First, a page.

Itziar Familiar, Pamela Nasirumbi Muniina, Chris Dolan, Moses Ogwal, David Serwadda, Herbert Kiyingi, Chantal Siya Bahinduka, Enos Sande and Wolfgang Hladik
Since the first and second Congo Wars in 1996–1997 and 1998–2003, respectively, political instability and armed conflict has forced an estimated 4.5 million people to flee from the Democratic Republic of Congo (DRC). The UN High Commissioner for Refugees estimated that as of February 2019, over 826,000 DRC refugees were being hosted in African countries, with as many as 60% of them currently living in Uganda.
The multiple armed conflicts affecting DRC’s vast territory make this one of the most challenging humanitarian emergencies of our time. A tragic feature of the armed conflict in the DRC has been the use of widespread sexual violence against women, including rape, as a tactic of war and destabilization.
The events leading to forced migration, as well as flight itself and life in the country of asylum, are frequently accompanied by exposure to an array of traumatic events such as severe physical and sexual violence, death threats, witnessing family and others being killed, kidnapped, or abused. These events can be emotionally shocking, and rates of stress and mental health disorders, such as anxiety disorders, post-traumatic stress disorder (PTSD), and depression are higher among refugees than in the general population.
Women are more frequently victims of sexual violence and the prevalence of PTSD and poor mental health after rape is particularly high. A systematic review and meta-analysis estimated the prevalence of sexual violence and rape among female refugees and those internally displaced at 21% (CI 95% 14.9–28.7), with authors warning about the potential underestimation due to barriers in reporting. In the DRC, population-based studies show that more than 40% of women have experienced sexual violence including rape and upwards of 50% among female refugees. Studies of DR Congolese civilians and refugees have found higher prevalence of PTSD, depression, suicidal ideation, and suicidal attempts among women who have experienced sexual violence.
Most studies describing mental health issues of refugees are based on reports from individuals assessed within organized temporary settlements. Less is known about the considerable large number of refugees who have chosen to ‘self-settle’ within a host population. Self-settled and urban refugees may be more vulnerable to exploitation, persecution and arrest, given that although they are recognized as refugees, there is little in the way of practical assistance or protection to those living outside gazetted refugee settlements. Ensuring support and access to basic services for individuals concealed in the anonymity of a city can be challenging, increasing the likelihood of risk-taking behaviors, and negative health outcomes. Self-settled refugees may experience higher levels of violence and rape with even less support available than what refugees in camps may have access to from medical non-governmental organizations (NGOs). Determining the type and magnitude of mental health problems urban refugees experience is crucial to plan and deliver adequate services, and requires methods that can be used to generate valid estimates for hidden populations that do not have a sampling frame.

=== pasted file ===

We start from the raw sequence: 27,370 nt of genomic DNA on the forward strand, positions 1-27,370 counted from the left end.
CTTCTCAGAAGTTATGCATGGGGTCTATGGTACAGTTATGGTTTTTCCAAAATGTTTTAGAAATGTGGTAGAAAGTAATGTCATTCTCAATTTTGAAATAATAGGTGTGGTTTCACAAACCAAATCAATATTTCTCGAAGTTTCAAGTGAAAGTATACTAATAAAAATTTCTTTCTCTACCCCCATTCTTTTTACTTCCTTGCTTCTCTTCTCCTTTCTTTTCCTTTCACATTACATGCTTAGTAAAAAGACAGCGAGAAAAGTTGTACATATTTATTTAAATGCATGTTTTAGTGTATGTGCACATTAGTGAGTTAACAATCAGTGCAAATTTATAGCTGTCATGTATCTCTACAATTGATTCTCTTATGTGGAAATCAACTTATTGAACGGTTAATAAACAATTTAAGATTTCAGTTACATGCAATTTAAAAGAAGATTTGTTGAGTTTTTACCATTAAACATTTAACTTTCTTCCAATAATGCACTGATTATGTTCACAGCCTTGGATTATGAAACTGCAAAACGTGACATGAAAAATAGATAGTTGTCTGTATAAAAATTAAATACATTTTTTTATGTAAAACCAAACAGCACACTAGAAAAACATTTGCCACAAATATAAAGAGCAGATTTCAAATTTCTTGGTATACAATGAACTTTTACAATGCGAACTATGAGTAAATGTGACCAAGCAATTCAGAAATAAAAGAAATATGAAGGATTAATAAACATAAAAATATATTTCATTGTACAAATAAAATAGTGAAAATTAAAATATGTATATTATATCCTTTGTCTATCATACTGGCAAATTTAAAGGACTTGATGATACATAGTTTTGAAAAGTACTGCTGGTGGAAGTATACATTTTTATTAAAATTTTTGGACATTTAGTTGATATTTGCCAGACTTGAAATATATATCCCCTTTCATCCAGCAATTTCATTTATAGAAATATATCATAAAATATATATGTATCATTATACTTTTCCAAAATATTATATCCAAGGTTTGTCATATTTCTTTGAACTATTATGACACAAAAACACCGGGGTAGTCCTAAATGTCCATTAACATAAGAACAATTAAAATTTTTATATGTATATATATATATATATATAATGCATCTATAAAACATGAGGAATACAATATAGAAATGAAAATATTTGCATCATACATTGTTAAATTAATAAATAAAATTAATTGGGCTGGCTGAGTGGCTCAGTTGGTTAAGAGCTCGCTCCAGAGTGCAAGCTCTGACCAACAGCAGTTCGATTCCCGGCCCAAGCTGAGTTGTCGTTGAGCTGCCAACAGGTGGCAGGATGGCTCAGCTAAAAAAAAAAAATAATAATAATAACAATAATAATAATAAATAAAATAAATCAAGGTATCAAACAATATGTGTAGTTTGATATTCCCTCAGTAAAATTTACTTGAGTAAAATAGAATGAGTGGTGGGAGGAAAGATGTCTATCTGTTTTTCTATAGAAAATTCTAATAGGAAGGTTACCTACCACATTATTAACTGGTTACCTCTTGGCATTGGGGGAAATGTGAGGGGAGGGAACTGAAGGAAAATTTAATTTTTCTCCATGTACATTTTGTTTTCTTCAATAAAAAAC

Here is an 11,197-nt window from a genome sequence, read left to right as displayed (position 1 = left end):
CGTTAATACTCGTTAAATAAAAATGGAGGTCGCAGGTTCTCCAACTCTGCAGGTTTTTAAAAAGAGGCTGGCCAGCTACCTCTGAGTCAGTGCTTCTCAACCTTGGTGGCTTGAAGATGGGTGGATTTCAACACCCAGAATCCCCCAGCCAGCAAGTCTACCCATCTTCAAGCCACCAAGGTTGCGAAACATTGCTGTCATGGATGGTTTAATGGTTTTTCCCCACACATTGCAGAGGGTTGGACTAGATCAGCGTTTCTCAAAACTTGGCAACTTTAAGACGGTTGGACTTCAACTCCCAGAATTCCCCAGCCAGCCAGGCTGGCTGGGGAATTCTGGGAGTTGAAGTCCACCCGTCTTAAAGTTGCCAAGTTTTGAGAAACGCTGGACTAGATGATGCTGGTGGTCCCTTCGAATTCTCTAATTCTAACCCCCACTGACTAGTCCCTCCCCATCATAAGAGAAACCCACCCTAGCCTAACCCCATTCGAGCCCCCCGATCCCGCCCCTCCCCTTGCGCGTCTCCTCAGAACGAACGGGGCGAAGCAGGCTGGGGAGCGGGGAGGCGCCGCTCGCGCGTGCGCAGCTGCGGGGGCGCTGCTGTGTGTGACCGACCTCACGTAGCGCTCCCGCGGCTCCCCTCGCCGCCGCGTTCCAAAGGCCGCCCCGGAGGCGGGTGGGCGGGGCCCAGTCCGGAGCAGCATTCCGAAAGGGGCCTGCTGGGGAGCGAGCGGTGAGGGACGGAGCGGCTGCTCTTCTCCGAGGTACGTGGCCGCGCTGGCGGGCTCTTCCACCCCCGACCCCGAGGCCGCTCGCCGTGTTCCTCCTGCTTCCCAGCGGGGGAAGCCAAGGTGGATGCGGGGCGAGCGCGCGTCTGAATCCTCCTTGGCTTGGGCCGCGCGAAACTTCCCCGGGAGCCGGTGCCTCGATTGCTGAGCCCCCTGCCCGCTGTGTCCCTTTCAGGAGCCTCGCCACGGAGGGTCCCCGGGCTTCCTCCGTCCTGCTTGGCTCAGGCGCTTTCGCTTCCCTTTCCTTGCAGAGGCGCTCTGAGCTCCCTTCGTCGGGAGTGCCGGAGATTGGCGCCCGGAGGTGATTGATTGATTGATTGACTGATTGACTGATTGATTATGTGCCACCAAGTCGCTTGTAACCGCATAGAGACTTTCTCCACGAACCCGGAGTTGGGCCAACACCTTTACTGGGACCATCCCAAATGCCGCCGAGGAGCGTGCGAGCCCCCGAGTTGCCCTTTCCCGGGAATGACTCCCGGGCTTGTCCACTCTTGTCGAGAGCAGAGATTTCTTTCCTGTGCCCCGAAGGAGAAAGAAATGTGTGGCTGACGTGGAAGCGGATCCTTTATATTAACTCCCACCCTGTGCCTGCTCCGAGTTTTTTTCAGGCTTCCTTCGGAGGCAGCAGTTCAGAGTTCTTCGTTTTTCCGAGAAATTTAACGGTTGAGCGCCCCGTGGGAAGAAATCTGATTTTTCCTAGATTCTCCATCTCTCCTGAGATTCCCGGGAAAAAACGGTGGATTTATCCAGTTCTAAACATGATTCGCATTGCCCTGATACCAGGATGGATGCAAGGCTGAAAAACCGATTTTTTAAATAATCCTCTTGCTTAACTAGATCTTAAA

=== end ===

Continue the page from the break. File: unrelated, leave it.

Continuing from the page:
The purpose of this study was to investigate rates of PTSD and depression symptoms in a population of female DR Congolese refugees living in Kampala, Uganda and their association with traumatic experiences including rape, to inform policy and service provision in host countries.